Early Prime Day Deals Amazon Prime Perk: Free Grubhub Plus Shop a Laptop on Prime Day? Suddenlink Internet Review Smart Home Discounts Echo Dot, Smart Bulb Bundle Best Mesh Routers Echo Show 5 at Lowest Price

'Green business' gets more real, but consumers still wary

A couple of recently released studies indicate the 'greening of business' is not just bluster, but consumers still need some convincing.

There is real money behind the claims of corporations "going green," but consumers still need convincing that it's more than just feel-good PR, a couple of recently released studies show.

Nearly every day seems to bring fresh news of corporations boosting their commitment to the environment, either through internal energy-efficiency measures or plans to introduce green tech products.

In a report released on Wednesday called the State of Green Business, consultant and writer Joel Makower and his colleagues from Greener World Media say that businesses are making progress in addressing environmental problems, such as climate change or toxic waste.

But those efforts don't appear to be enough to sufficiently reduce greenhouse gas emissions or meet other environmental targets.

"Companies are getting cleaner and more efficient, but only incrementally, and many of the gains are offset by the ever-growing economy. So, while greenhouse gas emissions per dollar of economic activity may be dropping, the growing economy means those emissions are largely unchanged," Makower wrote.

Still, more and more companies are recognizing that pursuing environmentally aware policies does not necessarily conflict with a corporation's financial goals, he said.

Separately, Allianz Global Investors published another in a steady stream of reports from investment firms singling out business opportunities from climate change.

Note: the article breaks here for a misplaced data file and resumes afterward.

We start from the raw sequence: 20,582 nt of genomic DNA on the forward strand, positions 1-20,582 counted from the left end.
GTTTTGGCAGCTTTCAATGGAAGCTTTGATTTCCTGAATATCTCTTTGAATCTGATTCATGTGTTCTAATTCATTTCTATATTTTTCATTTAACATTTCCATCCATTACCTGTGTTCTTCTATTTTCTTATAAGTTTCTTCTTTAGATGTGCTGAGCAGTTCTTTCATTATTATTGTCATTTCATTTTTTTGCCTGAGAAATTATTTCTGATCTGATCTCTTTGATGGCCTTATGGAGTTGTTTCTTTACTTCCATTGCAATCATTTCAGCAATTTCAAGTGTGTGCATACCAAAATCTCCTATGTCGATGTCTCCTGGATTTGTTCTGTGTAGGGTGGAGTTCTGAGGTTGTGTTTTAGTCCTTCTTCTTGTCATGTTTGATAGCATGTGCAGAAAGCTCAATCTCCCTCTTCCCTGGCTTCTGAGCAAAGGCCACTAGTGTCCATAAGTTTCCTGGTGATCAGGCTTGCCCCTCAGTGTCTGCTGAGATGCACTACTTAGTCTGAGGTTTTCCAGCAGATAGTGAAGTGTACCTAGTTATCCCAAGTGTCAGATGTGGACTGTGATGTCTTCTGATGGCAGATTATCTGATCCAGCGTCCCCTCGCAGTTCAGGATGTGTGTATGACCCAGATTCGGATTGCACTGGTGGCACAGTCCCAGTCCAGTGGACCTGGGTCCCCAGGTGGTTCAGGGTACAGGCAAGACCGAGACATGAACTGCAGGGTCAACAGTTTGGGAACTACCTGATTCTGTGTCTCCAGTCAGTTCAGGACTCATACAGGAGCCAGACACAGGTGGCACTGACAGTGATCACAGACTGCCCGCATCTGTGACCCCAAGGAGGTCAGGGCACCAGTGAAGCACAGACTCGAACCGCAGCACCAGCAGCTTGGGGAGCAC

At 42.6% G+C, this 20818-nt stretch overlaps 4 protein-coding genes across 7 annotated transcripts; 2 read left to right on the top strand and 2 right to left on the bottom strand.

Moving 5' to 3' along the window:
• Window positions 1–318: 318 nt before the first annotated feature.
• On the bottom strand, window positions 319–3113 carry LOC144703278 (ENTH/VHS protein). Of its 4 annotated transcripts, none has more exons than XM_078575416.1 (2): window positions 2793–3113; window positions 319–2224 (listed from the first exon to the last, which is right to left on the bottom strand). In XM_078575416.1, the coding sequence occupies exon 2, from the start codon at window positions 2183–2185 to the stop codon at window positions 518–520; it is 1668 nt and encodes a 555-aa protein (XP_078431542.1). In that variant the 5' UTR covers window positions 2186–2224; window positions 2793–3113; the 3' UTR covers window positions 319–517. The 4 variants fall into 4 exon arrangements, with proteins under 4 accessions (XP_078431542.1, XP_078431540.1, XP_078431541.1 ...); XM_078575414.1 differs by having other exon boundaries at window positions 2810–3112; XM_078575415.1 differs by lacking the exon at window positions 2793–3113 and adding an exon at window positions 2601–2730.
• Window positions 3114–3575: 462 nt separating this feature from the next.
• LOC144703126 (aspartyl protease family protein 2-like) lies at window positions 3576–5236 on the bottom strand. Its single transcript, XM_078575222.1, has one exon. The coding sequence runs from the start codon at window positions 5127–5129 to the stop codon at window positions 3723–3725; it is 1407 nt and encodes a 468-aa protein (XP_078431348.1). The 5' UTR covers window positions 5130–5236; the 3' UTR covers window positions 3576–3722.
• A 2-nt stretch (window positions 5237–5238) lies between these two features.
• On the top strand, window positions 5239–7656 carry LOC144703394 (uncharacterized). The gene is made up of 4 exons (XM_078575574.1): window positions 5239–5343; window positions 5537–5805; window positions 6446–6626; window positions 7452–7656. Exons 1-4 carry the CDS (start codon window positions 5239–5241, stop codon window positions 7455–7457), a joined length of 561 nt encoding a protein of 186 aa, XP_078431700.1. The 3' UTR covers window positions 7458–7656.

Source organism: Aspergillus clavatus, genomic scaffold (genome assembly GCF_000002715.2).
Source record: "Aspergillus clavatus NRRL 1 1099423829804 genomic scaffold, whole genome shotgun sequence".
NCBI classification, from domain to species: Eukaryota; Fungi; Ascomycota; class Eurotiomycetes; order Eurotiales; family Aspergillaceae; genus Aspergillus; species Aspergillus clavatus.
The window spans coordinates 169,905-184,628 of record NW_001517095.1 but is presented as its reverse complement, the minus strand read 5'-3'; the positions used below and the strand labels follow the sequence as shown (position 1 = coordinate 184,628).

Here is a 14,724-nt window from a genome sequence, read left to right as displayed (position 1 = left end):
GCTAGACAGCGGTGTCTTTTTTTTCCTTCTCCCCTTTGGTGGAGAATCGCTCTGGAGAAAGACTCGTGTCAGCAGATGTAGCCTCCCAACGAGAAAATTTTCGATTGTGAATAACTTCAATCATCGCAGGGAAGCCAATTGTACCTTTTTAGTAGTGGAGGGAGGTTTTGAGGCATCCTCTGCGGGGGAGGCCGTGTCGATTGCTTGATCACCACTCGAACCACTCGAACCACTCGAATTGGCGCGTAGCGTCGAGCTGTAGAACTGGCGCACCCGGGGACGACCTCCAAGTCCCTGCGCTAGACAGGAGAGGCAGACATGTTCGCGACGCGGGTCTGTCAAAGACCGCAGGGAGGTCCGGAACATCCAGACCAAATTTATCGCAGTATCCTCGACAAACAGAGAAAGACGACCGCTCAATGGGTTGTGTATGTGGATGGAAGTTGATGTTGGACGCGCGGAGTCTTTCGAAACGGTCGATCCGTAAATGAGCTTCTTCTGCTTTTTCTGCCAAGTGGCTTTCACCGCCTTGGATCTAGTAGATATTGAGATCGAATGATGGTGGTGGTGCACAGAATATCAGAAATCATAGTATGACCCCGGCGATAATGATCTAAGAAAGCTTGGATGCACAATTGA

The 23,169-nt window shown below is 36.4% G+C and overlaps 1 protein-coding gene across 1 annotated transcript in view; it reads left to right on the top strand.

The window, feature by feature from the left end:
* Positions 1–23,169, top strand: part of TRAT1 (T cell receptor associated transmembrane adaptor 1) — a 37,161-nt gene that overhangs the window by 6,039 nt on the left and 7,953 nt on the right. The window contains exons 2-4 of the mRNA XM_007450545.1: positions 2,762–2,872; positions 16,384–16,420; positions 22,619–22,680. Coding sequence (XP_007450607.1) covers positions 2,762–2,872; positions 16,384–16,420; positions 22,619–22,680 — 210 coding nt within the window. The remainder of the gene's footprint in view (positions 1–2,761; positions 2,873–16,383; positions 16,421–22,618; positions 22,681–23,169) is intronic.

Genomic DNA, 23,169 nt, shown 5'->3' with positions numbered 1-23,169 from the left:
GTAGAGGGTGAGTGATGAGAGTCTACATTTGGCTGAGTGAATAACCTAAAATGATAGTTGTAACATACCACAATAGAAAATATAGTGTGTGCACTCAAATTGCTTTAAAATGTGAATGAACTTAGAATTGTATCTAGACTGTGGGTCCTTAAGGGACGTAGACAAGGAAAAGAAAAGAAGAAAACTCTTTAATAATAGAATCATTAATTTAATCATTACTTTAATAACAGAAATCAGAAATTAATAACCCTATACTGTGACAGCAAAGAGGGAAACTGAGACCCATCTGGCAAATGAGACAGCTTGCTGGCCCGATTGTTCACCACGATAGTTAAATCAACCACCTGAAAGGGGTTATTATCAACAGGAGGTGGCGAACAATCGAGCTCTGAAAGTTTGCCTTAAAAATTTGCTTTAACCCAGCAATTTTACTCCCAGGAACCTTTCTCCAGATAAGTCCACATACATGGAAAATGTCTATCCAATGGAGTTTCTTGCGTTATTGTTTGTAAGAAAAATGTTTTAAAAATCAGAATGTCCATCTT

Allianz, however, surveyed consumers as well and found that there is a strong desire to find socially or environmentally conscious ways to invest.

Out of over 1,000 investors surveyed, almost half said they were likely to invest in a company or mutual fund with an environmental component to it. Seventeen percent said they already have made that sort of investment.

But the survey also uncovered some mistrust of corporations' claims. Seventy-eight percent said that most companies today are choosing to focus on environmental issues for public relations, rather than financial, value.

The State of Green Business study also noted that "greenwashing" has become concern among consumers

Yet despite any consumer skepticism, businesses' commitments to green technology and products are expected to rise, as they seek to capitalize on environmental problems and appeal to consumers' desire for greener products.

"Environmental products and services are moving from the realm of corporate social responsibility or niche activities to core businesses that will generate significant future revenue stream," Bozena Jankowska, lead portfolio manager of the Allianz RCM Global EcoTrends Fund, said in a statement.